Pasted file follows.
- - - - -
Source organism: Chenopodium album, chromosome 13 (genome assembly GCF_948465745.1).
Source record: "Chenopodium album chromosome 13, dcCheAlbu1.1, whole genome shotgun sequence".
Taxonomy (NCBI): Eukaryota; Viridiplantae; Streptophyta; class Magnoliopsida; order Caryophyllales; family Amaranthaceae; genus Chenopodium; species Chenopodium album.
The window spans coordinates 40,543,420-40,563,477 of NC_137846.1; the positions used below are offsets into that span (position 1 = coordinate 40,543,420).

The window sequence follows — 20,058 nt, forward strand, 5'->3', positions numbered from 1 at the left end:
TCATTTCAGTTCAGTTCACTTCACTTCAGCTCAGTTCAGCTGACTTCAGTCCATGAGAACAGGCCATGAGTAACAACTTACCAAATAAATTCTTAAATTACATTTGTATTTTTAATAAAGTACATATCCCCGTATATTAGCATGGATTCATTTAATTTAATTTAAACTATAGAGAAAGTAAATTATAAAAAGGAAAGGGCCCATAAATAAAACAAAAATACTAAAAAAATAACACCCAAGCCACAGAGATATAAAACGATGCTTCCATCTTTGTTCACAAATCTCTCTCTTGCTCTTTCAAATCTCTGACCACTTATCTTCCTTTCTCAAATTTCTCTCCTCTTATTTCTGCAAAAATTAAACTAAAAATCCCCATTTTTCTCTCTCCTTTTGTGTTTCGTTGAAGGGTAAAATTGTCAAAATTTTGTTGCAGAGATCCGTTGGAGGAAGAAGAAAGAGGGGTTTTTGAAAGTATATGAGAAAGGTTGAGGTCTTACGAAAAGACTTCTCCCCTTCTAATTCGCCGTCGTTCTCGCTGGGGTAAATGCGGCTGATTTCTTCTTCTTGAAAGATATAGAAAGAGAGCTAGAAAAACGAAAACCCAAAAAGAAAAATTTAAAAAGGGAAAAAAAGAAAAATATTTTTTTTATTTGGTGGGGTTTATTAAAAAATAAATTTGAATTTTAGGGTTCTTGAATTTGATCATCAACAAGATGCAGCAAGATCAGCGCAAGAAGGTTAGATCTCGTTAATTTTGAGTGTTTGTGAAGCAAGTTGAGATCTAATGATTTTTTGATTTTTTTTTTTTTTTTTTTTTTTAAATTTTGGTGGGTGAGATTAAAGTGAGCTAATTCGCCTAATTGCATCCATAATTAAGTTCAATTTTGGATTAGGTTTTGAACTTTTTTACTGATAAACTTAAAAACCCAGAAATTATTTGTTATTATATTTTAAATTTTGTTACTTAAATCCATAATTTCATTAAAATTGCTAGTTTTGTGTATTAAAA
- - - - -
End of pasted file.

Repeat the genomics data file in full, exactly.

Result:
Source organism: Chenopodium album, chromosome 13 (genome assembly GCF_948465745.1).
Source record: "Chenopodium album chromosome 13, dcCheAlbu1.1, whole genome shotgun sequence".
Taxonomy (NCBI): Eukaryota; Viridiplantae; Streptophyta; class Magnoliopsida; order Caryophyllales; family Amaranthaceae; genus Chenopodium; species Chenopodium album.
The window spans coordinates 40,543,420-40,563,477 of NC_137846.1; the positions used below are offsets into that span (position 1 = coordinate 40,543,420).

The window sequence follows — 20,058 nt, forward strand, 5'->3', positions numbered from 1 at the left end:
TCATTTCAGTTCAGTTCACTTCACTTCAGCTCAGTTCAGCTGACTTCAGTCCATGAGAACAGGCCATGAGTAACAACTTACCAAATAAATTCTTAAATTACATTTGTATTTTTAATAAAGTACATATCCCCGTATATTAGCATGGATTCATTTAATTTAATTTAAACTATAGAGAAAGTAAATTATAAAAAGGAAAGGGCCCATAAATAAAACAAAAATACTAAAAAAATAACACCCAAGCCACAGAGATATAAAACGATGCTTCCATCTTTGTTCACAAATCTCTCTCTTGCTCTTTCAAATCTCTGACCACTTATCTTCCTTTCTCAAATTTCTCTCCTCTTATTTCTGCAAAAATTAAACTAAAAATCCCCATTTTTCTCTCTCCTTTTGTGTTTCGTTGAAGGGTAAAATTGTCAAAATTTTGTTGCAGAGATCCGTTGGAGGAAGAAGAAAGAGGGGTTTTTGAAAGTATATGAGAAAGGTTGAGGTCTTACGAAAAGACTTCTCCCCTTCTAATTCGCCGTCGTTCTCGCTGGGGTAAATGCGGCTGATTTCTTCTTCTTGAAAGATATAGAAAGAGAGCTAGAAAAACGAAAACCCAAAAAGAAAAATTTAAAAAGGGAAAAAAAGAAAAATATTTTTTTTATTTGGTGGGGTTTATTAAAAAATAAATTTGAATTTTAGGGTTCTTGAATTTGATCATCAACAAGATGCAGCAAGATCAGCGCAAGAAGGTTAGATCTCGTTAATTTTGAGTGTTTGTGAAGCAAGTTGAGATCTAATGATTTTTTGATTTTTTTTTTTTTTTTTTTTTTTAAATTTTGGTGGGTGAGATTAAAGTGAGCTAATTCGCCTAATTGCATCCATAATTAAGTTCAATTTTGGATTAGGTTTTGAACTTTTTTACTGATAAACTTAAAAACCCAGAAATTATTTGTTATTATATTTTAAATTTTGTTACTTAAATCCATAATTTCATTAAAATTGCTAGTTTTGTGTATTAAAA